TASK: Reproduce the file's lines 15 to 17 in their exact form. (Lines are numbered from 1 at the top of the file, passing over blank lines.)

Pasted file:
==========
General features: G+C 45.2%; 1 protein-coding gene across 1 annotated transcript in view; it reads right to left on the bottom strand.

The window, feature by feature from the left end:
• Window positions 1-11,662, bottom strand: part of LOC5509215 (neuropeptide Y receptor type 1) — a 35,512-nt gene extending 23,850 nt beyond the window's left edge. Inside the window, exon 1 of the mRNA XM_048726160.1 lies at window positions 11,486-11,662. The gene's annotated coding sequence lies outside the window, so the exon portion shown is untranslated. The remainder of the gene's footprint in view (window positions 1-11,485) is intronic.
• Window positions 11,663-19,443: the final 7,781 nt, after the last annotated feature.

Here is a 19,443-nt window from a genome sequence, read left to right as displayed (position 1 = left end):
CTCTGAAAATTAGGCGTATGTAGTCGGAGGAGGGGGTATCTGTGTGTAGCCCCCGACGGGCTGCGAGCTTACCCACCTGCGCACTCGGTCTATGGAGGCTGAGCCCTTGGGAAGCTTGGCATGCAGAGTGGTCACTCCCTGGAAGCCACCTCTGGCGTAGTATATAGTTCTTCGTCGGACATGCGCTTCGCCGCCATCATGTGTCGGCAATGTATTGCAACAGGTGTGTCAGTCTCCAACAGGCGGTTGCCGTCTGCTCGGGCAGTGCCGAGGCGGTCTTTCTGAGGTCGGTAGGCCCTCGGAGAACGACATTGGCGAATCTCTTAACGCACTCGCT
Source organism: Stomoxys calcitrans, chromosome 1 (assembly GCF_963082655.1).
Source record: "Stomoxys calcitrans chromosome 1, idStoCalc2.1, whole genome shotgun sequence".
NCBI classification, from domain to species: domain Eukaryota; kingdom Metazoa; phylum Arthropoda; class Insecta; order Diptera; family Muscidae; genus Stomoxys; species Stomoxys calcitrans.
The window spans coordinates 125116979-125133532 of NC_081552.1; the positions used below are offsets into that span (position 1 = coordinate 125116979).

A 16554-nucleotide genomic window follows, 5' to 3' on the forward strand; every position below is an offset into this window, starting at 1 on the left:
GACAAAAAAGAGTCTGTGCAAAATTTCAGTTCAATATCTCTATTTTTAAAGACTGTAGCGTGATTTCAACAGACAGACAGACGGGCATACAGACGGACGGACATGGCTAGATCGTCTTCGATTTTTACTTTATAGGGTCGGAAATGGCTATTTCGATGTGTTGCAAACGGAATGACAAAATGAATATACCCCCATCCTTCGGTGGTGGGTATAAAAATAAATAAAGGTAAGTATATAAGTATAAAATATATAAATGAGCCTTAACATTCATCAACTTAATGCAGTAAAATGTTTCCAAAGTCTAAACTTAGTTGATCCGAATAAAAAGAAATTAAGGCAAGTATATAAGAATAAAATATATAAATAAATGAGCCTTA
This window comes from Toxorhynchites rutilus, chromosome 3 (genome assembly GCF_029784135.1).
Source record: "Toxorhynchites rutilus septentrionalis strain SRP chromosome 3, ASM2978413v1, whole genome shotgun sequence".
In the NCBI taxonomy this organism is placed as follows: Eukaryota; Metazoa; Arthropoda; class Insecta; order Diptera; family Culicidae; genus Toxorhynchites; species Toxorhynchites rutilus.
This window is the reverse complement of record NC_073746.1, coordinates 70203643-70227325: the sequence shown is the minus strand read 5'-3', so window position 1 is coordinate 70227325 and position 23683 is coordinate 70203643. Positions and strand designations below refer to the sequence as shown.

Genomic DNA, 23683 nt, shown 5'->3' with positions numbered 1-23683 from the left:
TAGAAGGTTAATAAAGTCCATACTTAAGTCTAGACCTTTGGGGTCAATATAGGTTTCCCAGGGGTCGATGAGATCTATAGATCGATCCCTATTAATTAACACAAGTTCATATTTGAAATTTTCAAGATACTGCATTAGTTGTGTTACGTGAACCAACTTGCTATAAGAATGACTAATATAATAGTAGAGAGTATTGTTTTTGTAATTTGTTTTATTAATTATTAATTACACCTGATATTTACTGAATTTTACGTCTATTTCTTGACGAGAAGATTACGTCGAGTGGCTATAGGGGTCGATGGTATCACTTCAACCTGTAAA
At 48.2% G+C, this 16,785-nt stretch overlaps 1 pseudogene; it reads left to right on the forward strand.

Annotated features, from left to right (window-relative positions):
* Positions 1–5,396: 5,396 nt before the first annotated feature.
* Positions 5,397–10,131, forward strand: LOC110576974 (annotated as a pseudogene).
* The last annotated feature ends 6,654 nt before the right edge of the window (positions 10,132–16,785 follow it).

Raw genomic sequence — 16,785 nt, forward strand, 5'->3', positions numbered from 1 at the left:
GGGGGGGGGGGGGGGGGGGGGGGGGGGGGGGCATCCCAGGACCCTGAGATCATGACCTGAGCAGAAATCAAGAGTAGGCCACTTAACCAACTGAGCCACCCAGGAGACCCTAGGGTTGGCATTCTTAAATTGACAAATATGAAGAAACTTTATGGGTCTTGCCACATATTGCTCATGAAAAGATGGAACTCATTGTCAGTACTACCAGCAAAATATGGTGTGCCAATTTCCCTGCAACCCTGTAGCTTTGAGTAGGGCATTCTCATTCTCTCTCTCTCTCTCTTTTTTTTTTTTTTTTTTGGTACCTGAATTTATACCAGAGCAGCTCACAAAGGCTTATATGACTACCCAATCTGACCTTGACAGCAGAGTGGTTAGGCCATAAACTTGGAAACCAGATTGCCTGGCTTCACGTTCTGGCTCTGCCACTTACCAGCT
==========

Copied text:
In the NCBI taxonomy this organism is placed as follows: Eukaryota; Metazoa; Arthropoda; class Insecta; order Diptera; family Culicidae; genus Toxorhynchites; species Toxorhynchites rutilus.
This window is the reverse complement of record NC_073746.1, coordinates 70203643-70227325: the sequence shown is the minus strand read 5'-3', so window position 1 is coordinate 70227325 and position 23683 is coordinate 70203643. Positions and strand designations below refer to the sequence as shown.

Genomic DNA, 23683 nt, shown 5'->3' with positions numbered 1-23683 from the left: